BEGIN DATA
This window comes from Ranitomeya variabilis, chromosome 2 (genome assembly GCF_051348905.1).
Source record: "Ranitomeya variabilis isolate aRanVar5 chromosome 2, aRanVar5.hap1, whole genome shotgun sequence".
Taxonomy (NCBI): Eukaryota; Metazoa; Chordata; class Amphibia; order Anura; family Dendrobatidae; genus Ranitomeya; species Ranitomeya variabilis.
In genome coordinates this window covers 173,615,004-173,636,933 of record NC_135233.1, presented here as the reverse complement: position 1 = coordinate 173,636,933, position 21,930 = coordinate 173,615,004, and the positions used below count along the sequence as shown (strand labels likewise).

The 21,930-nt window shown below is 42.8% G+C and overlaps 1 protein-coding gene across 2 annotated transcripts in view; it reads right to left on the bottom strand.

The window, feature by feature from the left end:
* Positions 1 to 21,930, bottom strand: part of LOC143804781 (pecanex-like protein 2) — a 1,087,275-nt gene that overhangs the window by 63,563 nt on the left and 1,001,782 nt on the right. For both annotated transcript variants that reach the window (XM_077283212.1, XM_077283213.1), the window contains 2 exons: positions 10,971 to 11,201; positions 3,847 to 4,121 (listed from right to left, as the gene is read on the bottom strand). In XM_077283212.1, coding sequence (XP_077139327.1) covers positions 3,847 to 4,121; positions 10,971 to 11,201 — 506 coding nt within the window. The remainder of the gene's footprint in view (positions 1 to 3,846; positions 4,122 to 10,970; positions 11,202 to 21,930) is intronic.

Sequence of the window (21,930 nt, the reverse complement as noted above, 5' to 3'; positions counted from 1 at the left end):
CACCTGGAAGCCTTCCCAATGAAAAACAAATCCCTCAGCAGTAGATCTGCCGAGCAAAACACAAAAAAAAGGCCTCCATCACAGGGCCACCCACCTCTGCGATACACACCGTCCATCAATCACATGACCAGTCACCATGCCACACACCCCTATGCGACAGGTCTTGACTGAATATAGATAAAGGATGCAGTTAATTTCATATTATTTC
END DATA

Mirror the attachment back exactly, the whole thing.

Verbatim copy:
This window comes from Ranitomeya variabilis, chromosome 2 (genome assembly GCF_051348905.1).
Source record: "Ranitomeya variabilis isolate aRanVar5 chromosome 2, aRanVar5.hap1, whole genome shotgun sequence".
Taxonomy (NCBI): Eukaryota; Metazoa; Chordata; class Amphibia; order Anura; family Dendrobatidae; genus Ranitomeya; species Ranitomeya variabilis.
In genome coordinates this window covers 173,615,004-173,636,933 of record NC_135233.1, presented here as the reverse complement: position 1 = coordinate 173,636,933, position 21,930 = coordinate 173,615,004, and the positions used below count along the sequence as shown (strand labels likewise).

The 21,930-nt window shown below is 42.8% G+C and overlaps 1 protein-coding gene across 2 annotated transcripts in view; it reads right to left on the bottom strand.

The window, feature by feature from the left end:
* Positions 1 to 21,930, bottom strand: part of LOC143804781 (pecanex-like protein 2) — a 1,087,275-nt gene that overhangs the window by 63,563 nt on the left and 1,001,782 nt on the right. For both annotated transcript variants that reach the window (XM_077283212.1, XM_077283213.1), the window contains 2 exons: positions 10,971 to 11,201; positions 3,847 to 4,121 (listed from right to left, as the gene is read on the bottom strand). In XM_077283212.1, coding sequence (XP_077139327.1) covers positions 3,847 to 4,121; positions 10,971 to 11,201 — 506 coding nt within the window. The remainder of the gene's footprint in view (positions 1 to 3,846; positions 4,122 to 10,970; positions 11,202 to 21,930) is intronic.

Sequence of the window (21,930 nt, the reverse complement as noted above, 5' to 3'; positions counted from 1 at the left end):
CACCTGGAAGCCTTCCCAATGAAAAACAAATCCCTCAGCAGTAGATCTGCCGAGCAAAACACAAAAAAAAGGCCTCCATCACAGGGCCACCCACCTCTGCGATACACACCGTCCATCAATCACATGACCAGTCACCATGCCACACACCCCTATGCGACAGGTCTTGACTGAATATAGATAAAGGATGCAGTTAATTTCATATTATTTC